RICHARD CHARLES BANKS
Photo of Dick Banks Photo of Dick Banks

Dick was born in Steubenville, Ohio, on April 19, 1931. His father enjoyed the outdoors and the family often went on drives in the country and walks in the woods. In the early 1940s, a high school biology teacher in nearby Amsterdam, Ohio, began leading bird walks locally and collected birds and other wildlife. Dick was fascinated with the teacher’s collection of specimens from the Amazon basin. Dick’s father, a construction engineer in a steel mill, became an excellent amateur naturalist and a member of the Wilson Ornithological Society. Dick met many professional ornithologists and conservationists through his dad.

Dick was an active birder and Eagle Scout in high school. He graduated in 1949 and went to Ohio State University to major in wildlife conservation. Dick was in the ROTC at Ohio State, and shortly after graduation in 1953 went on active duty with the Army, serving about a year in post-war Korea. His Reserve Officer Training Corps training was in artillery, but bad eyes kept him out of that branch and his biological training qualified him for the Medical Service Corps in a preventive medicine unit in Korea. Dick collected some birds and herps in Korea.

Returning from the military in 1955, Dick entered graduate school at the University of California, Berkeley, and obtained a position as curatorial assistant in birds in the Museum of Vertebrate Zoology. He studied white-crowned sparrows, receiving his MA and PhD degrees under the guidance of Alden H. Miller. In Dick’s last year or so at Berkeley on a trip to Cerralvo Island in the Gulf of California, he noted some interesting differences in some of the birds he collected, and applied for and received a small National Science Foundation grant to continue studies on that island. He named three subspecies of birds from the island. His interest in Baja California led to the offer of a job as curator of birds and mammals at the San Diego Museum of Natural History in 1962.

In 1966, Dick was appointed chief of the bird section of the Bird and Mammal Labs of the Fish and Wildlife Service in the National Museum of Natural History. He became director of the labs after the retirement of Richard H. Manville. Except for a brief stint as a staff specialist in the Fish and Wildlife Service Division of Wildlife Research, he has continued to serve as a curator of the Biological Survey, U.S. Geological Survey, Biological Resources Division, portion of the U.S. National Museum bird collection. Dick officially retired in 2005 but maintained an office and remained active at the Museum.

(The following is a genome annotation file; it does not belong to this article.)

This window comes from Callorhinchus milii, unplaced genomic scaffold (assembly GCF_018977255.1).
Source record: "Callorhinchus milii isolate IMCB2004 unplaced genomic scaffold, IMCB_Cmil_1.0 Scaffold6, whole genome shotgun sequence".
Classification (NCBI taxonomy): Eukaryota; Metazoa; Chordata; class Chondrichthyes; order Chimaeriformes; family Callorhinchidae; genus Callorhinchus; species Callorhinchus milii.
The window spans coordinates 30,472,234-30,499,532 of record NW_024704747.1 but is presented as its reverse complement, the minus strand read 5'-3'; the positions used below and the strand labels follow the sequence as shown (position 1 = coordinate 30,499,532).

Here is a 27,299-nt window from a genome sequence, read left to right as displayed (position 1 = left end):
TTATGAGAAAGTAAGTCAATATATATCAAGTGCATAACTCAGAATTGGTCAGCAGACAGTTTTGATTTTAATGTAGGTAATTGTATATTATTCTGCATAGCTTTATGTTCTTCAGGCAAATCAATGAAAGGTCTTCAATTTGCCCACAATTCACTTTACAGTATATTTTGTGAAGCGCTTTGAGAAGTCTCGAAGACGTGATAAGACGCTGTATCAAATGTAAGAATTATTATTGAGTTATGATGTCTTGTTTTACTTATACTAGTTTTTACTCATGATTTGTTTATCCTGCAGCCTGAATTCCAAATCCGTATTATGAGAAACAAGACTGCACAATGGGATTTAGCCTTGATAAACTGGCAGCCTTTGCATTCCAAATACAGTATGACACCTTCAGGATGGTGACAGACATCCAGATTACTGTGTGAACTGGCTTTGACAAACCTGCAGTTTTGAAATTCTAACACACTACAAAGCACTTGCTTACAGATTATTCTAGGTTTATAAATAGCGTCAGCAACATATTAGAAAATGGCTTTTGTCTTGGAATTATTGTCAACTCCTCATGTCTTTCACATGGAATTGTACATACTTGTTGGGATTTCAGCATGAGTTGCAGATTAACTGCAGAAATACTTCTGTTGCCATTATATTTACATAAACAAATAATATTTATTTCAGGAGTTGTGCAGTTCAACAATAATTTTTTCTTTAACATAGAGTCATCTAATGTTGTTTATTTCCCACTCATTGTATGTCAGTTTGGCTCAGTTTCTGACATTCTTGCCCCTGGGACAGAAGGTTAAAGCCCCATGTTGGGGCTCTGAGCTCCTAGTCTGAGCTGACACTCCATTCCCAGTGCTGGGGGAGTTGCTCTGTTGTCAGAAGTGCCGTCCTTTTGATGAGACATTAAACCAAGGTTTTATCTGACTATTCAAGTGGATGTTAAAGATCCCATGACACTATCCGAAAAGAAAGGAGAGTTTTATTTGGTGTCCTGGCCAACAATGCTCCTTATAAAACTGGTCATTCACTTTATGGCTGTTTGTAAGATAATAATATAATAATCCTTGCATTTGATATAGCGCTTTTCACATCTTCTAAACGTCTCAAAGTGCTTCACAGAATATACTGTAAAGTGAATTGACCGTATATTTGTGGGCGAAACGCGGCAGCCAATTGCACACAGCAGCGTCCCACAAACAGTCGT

Dick became active in the American Ornithologists’ Union while in San Diego. He was elected secretary in 1969. He served as president from 1994 to 1996, having already served as president of the Wilson Ornithological Society and, much earlier, the Biological Society of Washington. (His father gave up his Wilson Society membership the year Dick became president, never quite realizing the coincidence.) In 1976, he suggested that the American Ornithologists’ Union publish a quarterly newsletter, which soon became the bimonthly Ornithological Newsletter circulated to some 5,000 ornithologists with him as editor. He became a member of the American Ornithologists’ Union Committee on Classification and Nomenclature in 1971, for publication of the 6th edition of the Checklist of North American Birds in 1983. He became chair of the committee in 1996 and oversaw publication of the 7th edition in 1997. In 1992, he was responsible for the formation of the Ornithological Council, a non-profit organization to provide scientific information about birds and the science of ornithology. In 1992, Dick was made an honorary member of the Cooper Ornithological Society.

In 1967, Dick married Gladys Sparks, known to most as “Chuck,” whom he met in San Diego. They have two sons, Randy and David. Dick was introduced to the Washington Biologists’ Field Club in 1966 and was elected to membership in 1967. He served on the Board of Managers several times, on the membership and research committees, chaired the centennial committee, and was Club president from 1990 to 1993.

Photo of Dick Banks